Why the shock of the new was so much more shocking to musical audiences

Plus: The dedication to A Chorus Line is out of step and why People Like Us has nothing to fear but fear itself

Share
Related Topics

It was curiously gratifying to learn, last week, that Darmstadt – that sanctum sanctorum of new musical experiment – was quite often emblematised by an image of the Hochzeitsturm, a Jugendstil tower in the town with a profile that looks as if it's an architectural rendering of the gesture the Americans call “flipping the bird” – a single-digit salute that invites its recipient to depart without further conversation. This fitted a personal prejudice. Like quite a lot of people I've never really known what to make of serial music, or how you might go about enjoying it in anything but a punitively cerebral way. That is, I can understand people submitting to it as an intellectual exercise and even relishing the challenge it presents to inherited musical tradition. But I have some difficulty in imagining anyone putting on a recording of Luigi Nono or Karlheinz Stockhausen, say, for reasons of pure pleasure. What's more I couldn't help but feel that my alienation, as an ordinary listener, was always part of the point as far as its practitioners were concerned. There was a Millwall-supporters quality to the tight sodality of hard-line serialists – “everybody hates us, we don't care” – which seemed to be perfectly summed up by that five-fingered tower.

I saw the poster that stirred this thought in The Sound and The Fury, BBC Four's useful (for outsiders, at least) introduction to the history of 20th-century music. And coincidentally I'd just come from an exhibition that celebrated another fraternity (they were almost exclusively men) of radical experimenters – the Barbican's exhibition Dancing Around the Bride, which details the impact on four very significant American artists of the work of Marcel Duchamp. In both cases old forms were being abandoned and old verities about art being overthrown. In both cases the definitions of what might count as "art" or "music" were being expanded to the point that more conservative audiences were distressed and even angry. But the outcomes from these two cultural developments were very different. They can, crudely, be summed up by box office.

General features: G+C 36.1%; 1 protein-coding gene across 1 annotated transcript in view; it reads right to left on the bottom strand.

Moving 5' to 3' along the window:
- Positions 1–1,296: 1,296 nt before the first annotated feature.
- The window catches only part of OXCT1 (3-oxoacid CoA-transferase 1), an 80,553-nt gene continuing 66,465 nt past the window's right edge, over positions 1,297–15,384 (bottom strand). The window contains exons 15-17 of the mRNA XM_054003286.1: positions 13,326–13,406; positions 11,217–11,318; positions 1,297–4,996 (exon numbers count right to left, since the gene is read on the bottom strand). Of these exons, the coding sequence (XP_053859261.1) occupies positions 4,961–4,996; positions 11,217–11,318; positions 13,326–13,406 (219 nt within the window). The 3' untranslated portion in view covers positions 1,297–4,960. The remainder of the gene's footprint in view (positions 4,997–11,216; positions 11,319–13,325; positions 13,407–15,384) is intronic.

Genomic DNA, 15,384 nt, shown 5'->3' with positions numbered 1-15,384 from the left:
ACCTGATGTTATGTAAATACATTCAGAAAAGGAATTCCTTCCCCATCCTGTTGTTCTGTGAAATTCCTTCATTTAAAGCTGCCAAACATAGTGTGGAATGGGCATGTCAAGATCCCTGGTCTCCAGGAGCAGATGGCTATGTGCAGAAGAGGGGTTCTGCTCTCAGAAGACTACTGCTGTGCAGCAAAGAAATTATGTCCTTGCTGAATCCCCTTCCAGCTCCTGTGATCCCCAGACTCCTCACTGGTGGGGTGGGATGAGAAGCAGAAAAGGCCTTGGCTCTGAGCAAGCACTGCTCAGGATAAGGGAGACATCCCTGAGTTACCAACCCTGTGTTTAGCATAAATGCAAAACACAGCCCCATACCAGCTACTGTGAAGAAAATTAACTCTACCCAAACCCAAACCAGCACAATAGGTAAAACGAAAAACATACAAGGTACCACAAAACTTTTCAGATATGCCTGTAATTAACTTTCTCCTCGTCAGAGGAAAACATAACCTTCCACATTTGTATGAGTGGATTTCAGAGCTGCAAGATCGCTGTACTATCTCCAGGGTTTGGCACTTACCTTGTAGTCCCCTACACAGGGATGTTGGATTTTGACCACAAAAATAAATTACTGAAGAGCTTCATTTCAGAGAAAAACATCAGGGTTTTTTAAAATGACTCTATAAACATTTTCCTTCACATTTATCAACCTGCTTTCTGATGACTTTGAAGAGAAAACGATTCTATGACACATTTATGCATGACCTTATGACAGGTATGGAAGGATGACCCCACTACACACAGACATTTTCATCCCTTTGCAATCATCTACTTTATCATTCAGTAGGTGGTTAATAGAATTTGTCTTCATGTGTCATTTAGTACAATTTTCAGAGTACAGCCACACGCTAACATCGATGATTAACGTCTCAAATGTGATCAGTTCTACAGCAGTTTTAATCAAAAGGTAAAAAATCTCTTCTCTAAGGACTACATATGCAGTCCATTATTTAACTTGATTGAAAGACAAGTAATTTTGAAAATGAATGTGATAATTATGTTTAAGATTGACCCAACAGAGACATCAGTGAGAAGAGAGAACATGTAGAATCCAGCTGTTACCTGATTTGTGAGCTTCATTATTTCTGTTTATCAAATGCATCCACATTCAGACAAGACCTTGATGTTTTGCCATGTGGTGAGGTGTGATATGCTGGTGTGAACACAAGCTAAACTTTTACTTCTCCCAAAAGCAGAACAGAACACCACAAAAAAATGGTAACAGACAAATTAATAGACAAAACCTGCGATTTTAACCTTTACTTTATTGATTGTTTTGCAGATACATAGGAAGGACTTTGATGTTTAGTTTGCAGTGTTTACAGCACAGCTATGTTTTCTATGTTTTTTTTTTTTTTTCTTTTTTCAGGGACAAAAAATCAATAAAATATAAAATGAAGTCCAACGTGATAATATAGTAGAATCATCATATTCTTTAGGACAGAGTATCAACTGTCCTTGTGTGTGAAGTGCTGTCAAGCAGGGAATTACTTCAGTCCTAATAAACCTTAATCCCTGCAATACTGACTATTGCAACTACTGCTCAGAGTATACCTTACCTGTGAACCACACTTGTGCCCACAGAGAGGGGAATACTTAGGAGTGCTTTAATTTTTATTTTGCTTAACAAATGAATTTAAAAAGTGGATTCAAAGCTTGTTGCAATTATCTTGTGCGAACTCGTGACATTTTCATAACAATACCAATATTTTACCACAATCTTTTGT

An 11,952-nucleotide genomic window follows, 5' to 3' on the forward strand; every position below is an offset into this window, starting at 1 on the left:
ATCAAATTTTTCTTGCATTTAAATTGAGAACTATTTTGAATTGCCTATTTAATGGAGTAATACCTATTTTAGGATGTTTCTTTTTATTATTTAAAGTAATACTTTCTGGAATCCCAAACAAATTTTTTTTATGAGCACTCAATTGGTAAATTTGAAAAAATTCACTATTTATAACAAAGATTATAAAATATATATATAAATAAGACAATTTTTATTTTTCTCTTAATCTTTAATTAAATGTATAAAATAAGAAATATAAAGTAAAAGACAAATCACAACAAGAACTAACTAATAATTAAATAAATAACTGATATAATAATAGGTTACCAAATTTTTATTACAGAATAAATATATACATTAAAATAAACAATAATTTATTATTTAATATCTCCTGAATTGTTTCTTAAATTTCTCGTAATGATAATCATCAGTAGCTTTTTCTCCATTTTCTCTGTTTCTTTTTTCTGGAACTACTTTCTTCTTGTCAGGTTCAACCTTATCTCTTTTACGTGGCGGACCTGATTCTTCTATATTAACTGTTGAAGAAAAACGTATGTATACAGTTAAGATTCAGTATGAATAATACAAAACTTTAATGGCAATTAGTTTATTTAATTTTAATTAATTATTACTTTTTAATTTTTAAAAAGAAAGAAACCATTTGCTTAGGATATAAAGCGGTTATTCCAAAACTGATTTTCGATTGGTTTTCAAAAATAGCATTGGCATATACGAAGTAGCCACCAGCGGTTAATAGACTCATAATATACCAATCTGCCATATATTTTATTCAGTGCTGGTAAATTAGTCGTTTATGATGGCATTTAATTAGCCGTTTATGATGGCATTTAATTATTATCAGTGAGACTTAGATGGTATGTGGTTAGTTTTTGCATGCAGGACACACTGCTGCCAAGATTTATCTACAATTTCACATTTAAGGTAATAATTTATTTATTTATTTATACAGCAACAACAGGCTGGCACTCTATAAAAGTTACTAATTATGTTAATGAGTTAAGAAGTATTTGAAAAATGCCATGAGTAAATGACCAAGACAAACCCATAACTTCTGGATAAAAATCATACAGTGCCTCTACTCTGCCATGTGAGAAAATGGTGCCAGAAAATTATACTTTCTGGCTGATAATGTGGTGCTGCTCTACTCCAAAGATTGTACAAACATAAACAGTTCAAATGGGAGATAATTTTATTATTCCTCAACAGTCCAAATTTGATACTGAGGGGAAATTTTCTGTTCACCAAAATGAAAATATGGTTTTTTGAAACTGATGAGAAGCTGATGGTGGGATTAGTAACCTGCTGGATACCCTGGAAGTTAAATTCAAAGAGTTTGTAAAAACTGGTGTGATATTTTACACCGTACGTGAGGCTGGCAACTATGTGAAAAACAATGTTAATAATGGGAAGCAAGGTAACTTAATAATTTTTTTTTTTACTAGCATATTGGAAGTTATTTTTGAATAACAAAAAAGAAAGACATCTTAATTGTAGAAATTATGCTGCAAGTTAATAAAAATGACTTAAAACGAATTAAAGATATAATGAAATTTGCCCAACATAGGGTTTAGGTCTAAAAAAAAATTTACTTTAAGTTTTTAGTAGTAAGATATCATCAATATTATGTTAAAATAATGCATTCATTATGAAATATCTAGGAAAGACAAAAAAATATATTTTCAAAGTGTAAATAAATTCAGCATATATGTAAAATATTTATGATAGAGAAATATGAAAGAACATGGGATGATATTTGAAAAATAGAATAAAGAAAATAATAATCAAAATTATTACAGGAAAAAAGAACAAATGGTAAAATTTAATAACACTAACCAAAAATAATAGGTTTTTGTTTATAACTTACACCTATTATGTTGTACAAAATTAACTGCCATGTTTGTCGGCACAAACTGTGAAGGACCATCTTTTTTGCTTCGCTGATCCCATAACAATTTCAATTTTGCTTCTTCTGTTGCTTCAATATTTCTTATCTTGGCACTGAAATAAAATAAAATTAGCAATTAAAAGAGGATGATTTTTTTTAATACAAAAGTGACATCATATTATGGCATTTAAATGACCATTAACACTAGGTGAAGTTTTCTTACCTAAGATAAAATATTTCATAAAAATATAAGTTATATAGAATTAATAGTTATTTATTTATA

Tate Modern, the inheritor of a Duchamp-ian tradition of conceptual art, is now one of the capital's biggest attractions. Contemporary classical music, by contrast, remains something of a difficult sell. Audiences for the former can be counted in millions. For the latter in thousands.

I'm not making claims about the respective merits of the art, only noting that a large audience was able to accommodate itself to new concepts in visual art in a way that never really happened with the musical avant-garde. And I found myself wondering why that should be as I went round the Barbican. My best guess would be that visual art was less fearful of pleasure. Its declaration of independence from the past was to abandon representation – an unmissable badge of difference which wasn't as easily accessible to composers. Music was obliged to break with melody instead, and so severed a cord that might possibly have towed an unsettled and uncertain audience behind it.

What was striking about The Sound and the Fury's account of Darmstadt was the doctrinal severity of the movement. What was striking about Dancing Around the Bride was the sense of restraints being thrown off – and a kind of tripping delight at the very different forms pleasure could now take.

And there can't be much doubt that the end result in each case was very different. Where Darmstadt gave the audience the finger, Duchamp – and his admirers – beckoned them in.

Chorus Line quote's out of step

Before this week, I didn't know that the dedication to A Chorus Line, triumphantly revived this week, is "to anyone who has ever danced in a chorus or marched in step... anywhere". It seems recklessly over-generous to me. Anywhere? Really? Even Nuremberg, where the storm-troopers high-kicked their way to a sense of Aryan supremacy? Or North Korea? I think I know what Michael Bennett was getting at – that melting away of identity that accompanies all kinds of human synchronisation, from line-dancing to army drill – but I still feel he could have been a little more picky about who he welcomed into the hoofers' club.